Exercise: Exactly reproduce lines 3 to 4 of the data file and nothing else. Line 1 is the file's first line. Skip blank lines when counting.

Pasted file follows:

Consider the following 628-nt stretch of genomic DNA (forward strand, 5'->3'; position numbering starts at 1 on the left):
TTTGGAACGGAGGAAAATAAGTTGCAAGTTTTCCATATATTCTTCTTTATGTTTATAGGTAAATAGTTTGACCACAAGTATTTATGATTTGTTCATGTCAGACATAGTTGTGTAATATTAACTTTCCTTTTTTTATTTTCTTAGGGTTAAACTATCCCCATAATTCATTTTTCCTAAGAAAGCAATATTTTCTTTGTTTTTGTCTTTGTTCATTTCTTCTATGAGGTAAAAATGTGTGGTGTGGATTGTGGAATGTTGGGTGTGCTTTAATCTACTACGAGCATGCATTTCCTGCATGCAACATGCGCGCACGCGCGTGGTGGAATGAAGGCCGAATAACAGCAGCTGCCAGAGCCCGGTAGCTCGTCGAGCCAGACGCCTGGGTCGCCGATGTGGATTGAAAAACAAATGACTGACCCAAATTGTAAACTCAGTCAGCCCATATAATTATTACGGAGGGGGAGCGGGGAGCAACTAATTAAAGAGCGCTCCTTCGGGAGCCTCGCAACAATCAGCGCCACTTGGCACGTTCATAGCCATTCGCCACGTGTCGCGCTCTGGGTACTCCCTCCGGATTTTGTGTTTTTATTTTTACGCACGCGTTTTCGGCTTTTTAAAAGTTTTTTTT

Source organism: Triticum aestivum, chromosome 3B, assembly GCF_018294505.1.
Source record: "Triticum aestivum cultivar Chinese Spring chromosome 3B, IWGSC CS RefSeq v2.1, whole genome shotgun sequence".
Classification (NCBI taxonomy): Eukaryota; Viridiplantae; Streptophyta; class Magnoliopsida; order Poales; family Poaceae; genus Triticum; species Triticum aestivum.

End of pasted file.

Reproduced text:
Source organism: Triticum aestivum, chromosome 3B, assembly GCF_018294505.1.
Source record: "Triticum aestivum cultivar Chinese Spring chromosome 3B, IWGSC CS RefSeq v2.1, whole genome shotgun sequence".